Ransomware attacks continue to skyrocket and pose serious financial and legal issues to organisations in Asia Pacific. When fallen prey to such attacks, most enterprises would choose to pay the ransom. However, supporting the attackers’ business model by paying the ransom only encourages ongoing criminal activity and will only lead to more ransomware attacks subsequently.
Ransom payments could also lead to further regulatory risk to the targeted organisation as paying ransom could be construed as illegal. Paying the ransom is aiding and funding criminal activity.
The regulatory landscape in Asia Pacific
In Hong Kong, even though there is currently no cybersecurity legislation prohibiting the payment of ransom, such payments could be considered a violation under section 25 of the Organised and Serious Crimes Ordinance. Organisations in regulated industries, such as financial institutions, are mandated to notify the regulators in Hong Kong of a major cyber incident. The Privacy Commissioner in Hong Kong also encourages companies to self-report and notify affected customers.
In other parts of Asia, Singapore for instance, payments to ransomware attackers could violate the Corruption, Drug Trafficking and Other Serious Crimes (Confiscation of Benefits) Act, or CDSA, which criminalises assisting another person to retain, control or use the benefits of criminal conduct. Payments to sanctioned entities could also violate Singapore sanctions laws.
In Australia, the Minister for Home Affairs intends to introduce new legislation this year that mandates the reporting of ransomware attacks and makes making ransomware payments illegal.
Support executives on decision making
It has never been more important for security teams to work with executives to ensure they make the business decisions necessary to prevent ransomware attacks.
The more they understand the risks, the better prepared they will be when making a decision and justify it in the face of scrutiny.
If the organisation does get hit, there will be fewer surprises if the problem is visible across the organisation. This will enable swift actions in the response, including in making a decision as to whether the organisation should pay or not.
Focus on eliminating risks and attack surface
In conjunction with supporting and preparing executives, it’s time to get the house in order now rather than wait for legislation to mandate it, or more importantly, be attacked.
While every metric and trend indicate that enterprises continue to add more security tools, successful attacks continue.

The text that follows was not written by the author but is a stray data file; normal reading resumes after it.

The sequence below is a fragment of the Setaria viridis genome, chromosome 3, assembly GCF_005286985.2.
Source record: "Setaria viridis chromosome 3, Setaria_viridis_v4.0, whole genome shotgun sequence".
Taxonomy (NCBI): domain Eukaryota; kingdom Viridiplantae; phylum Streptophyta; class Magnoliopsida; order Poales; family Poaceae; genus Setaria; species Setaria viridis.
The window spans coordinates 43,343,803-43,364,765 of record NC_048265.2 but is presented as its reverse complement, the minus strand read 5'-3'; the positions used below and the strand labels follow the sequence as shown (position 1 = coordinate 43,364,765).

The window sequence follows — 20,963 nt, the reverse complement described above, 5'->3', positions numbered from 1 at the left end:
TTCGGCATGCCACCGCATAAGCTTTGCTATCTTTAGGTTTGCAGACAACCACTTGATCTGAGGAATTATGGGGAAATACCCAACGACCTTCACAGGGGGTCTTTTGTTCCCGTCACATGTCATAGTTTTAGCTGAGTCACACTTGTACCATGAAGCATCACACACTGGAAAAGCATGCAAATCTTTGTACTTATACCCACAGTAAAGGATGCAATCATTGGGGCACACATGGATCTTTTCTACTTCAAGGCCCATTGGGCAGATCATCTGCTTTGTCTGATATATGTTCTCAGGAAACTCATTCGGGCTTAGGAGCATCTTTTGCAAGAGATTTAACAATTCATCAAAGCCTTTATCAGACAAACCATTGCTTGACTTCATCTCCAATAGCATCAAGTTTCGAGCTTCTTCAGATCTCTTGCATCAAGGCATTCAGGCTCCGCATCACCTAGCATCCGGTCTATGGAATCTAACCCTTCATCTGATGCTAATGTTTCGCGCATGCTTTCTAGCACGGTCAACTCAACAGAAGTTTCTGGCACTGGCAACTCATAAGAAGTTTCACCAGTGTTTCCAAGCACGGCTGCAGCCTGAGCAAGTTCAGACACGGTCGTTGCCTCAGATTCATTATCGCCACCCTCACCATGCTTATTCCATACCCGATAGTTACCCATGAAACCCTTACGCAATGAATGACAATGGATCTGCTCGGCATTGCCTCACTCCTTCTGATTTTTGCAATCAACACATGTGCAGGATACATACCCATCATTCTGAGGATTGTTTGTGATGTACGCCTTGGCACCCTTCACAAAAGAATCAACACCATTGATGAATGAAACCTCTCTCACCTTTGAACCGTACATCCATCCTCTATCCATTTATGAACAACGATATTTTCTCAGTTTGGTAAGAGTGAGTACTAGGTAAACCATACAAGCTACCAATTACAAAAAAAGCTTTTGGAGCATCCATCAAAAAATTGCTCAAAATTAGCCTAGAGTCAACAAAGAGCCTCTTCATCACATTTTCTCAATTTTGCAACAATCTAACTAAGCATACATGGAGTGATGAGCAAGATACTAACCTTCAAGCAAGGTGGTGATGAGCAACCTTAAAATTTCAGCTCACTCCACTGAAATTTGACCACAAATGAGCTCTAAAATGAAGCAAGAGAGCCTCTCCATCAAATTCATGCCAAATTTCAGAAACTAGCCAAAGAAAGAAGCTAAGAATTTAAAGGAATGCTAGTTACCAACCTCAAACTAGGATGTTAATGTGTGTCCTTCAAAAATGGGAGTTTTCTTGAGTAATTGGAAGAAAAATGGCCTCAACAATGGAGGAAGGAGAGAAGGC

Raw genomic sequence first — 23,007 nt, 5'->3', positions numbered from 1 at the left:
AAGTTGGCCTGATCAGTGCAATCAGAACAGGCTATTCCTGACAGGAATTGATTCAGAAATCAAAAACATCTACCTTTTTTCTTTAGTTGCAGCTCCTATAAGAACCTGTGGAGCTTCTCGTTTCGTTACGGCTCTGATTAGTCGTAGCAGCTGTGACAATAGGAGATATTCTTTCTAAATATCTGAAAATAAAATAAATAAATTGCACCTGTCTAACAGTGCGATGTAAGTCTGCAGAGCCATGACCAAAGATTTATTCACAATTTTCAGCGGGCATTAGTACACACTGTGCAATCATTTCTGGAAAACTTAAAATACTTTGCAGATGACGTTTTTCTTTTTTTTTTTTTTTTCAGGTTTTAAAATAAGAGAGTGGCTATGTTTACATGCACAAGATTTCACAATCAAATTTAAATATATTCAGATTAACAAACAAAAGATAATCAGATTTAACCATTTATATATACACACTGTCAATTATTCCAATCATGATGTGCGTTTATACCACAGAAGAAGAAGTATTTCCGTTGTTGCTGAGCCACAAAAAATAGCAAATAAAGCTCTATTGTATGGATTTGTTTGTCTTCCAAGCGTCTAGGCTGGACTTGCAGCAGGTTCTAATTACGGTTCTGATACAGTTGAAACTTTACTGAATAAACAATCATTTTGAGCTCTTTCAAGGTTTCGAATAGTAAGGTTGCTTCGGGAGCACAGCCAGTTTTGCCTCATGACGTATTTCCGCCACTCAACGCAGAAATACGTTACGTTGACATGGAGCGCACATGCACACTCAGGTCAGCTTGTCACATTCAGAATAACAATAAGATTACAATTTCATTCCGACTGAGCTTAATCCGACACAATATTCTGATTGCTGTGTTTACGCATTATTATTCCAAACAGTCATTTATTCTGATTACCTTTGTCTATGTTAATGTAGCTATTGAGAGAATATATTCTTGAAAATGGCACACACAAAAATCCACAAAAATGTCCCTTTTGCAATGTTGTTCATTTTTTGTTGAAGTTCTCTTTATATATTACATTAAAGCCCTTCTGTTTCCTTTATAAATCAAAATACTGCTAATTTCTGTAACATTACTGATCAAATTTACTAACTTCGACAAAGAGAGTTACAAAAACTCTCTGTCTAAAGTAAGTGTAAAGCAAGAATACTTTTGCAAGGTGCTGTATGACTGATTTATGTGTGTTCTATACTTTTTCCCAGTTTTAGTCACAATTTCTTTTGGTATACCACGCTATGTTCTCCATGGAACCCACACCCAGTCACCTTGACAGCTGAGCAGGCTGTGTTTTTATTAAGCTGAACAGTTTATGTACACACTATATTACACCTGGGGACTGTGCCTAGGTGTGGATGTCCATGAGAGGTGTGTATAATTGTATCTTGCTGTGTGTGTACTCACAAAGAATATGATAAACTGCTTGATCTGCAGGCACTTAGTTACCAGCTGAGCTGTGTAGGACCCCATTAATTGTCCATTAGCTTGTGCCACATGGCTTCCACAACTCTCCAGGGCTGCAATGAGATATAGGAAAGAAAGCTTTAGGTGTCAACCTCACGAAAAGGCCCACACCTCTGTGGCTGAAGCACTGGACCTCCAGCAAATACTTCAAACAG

Many organisations simply focus defences on detection and response, which does help to reduce damage from attacks, but it does not prevent them from happening in the first place. Adding more tools simply isn’t the answer to a strong defence.
Unpatched vulnerabilities, device misconfigurations, unmanaged or unknown internet-facing assets and unauthorised software rank consistently among the top attack vectors for ransomware.
While there’s no silver bullet to prevent ransomware, security teams must focus on eliminating any area of risk and shrinking their attack surface.
This includes knowing blind spots. It’s paramount to have visibility into every data asset in the environment including unmanaged assets appearing on the network, inventory all hardware and software and classify and tag critical assets.
Solid cybersecurity hygiene, patching for known ransomware vulnerabilities, applying needed configuration changes and adjusting security policies are a few important steps towards ransomware prevention.
Some other best practices to prevent business interruption from a ransomware attack include:
- Enforce password policies
- Employ best practices for the use of remote desktop protocol, such as applying multifactor authentication
- Employ network security and firewalls
- Enforce account use policies, such as assigning least privileges to users
- Keep software updated
Organisations will find themselves in a good position to avoid becoming a victim by getting the house in order and working with executives to ensure they are making the business decisions necessary to prepare for a potential ransomware attack.